I’ve just settled when the youngest child begins to cry. It is a piercing wail with no build-up, no growth, it just bursts into life. Sometimes, I think he is always crying, but someone adjusts the volume intermittently. A constant crescendo, a perpetual state of agitation. In certain places, it is enough to gently sssh the child, even if those attempts are unsuccessful. Once everyone knows the parent is making an effort to alleviate the screeching, the stares soften: on trains, where one can take a bathroom break, or on planes, where complimentary earphones can be plugged in, or public spaces, where all one has to do is walk away, far away from the caterwauling.
The discomfort idiosyncratic to the bus is far too intense for me to assuage with mere sibilance: as they have decided to hate me, to acknowledge my feeble efforts at pacification would remind them I am a human being.
I am not innocent in this. The teenager blaring music from the back of the bus, the shouted phone call, the drunk hacking and coughing and spitting. I too have joined in the silent hate, a silence perpetuated by fear. Fear of the quick apology, the conciliatory tone that humanises, that leaves one ashamed of oneself.
The eldest and I used to visit the library after school. He would flick through picture books in the children’s corner. Now, with the youngest always in the buggy, shrieking, his damp nappy ballooning, we must go straight from the school to the shops to the bus to home. The library is out of bounds.
After having children, the world becomes an unforgiving environment. Sometimes I wonder would it be better to never procreate, to never impose the limitations that come with motherhood on yourself? Then I think, no, because it is too late for me to entertain such unbearable thoughts.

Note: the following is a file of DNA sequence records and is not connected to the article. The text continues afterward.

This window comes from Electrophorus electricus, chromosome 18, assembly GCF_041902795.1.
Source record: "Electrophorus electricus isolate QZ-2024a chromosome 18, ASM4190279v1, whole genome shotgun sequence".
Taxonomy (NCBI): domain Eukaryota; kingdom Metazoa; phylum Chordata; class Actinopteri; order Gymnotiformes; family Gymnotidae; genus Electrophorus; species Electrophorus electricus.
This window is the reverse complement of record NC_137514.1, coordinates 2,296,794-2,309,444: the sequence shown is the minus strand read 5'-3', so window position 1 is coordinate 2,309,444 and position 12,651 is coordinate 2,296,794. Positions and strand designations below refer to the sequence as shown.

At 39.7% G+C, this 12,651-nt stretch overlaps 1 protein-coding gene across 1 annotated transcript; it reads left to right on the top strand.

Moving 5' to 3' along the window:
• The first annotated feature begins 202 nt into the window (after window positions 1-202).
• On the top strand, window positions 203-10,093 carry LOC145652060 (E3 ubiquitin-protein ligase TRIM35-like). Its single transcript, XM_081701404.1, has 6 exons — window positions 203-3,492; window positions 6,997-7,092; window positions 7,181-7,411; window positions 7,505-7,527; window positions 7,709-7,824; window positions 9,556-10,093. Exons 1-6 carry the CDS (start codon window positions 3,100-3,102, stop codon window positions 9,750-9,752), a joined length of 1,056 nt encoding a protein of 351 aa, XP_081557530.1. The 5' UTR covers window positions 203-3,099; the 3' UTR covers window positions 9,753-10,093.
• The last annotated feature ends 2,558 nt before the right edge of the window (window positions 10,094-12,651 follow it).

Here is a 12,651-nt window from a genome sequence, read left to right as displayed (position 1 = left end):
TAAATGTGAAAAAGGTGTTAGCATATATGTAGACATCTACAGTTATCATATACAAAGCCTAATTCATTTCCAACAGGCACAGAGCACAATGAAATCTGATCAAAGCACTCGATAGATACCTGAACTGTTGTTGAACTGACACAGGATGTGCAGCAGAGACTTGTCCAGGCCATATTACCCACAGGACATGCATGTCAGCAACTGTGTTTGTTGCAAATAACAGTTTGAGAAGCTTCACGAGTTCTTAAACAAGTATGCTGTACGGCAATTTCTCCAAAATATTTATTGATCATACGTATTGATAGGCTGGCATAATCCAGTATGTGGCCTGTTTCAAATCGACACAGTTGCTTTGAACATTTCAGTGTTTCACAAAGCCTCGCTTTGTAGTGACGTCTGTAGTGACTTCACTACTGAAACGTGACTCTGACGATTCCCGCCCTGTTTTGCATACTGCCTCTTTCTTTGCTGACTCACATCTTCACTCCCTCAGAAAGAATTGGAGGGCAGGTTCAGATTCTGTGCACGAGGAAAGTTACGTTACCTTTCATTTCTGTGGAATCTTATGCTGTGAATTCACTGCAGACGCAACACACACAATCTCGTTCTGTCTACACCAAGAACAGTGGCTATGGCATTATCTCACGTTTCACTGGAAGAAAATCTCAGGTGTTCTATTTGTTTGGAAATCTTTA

I haven’t fed the youngest in hours, haven’t had the chance. No wonder it’s wailing, the plentiful spigot of milk withheld for reasons it cannot possibly fathom. It is time to feed.
Only men find breasts attractive. For them, it is something to latch onto during sex, an unconscious reminder of a simpler time.
For women, breasts are unwieldy. Hairs sprout and must be tweezed to get that page-3 hairlessness. They are lacking in value for the trouble they are. I unstrap the child, pulling it out, the blanket dropping onto the floor.
I pull at my parka zipper, gliding it down the metal teeth. I roll up my top. My breast flops out, a clownish word perfect for describing excess or misplaced fat, or the limp penis.
Covering the breast with a hand, I slide the nipple into the youngest’s mouth. His toothless gums clench, my spine spasms with momentary pain. The bus rolls on. I look out the window, my reflection gazing back; with every greedy suck, my reflection becomes paler.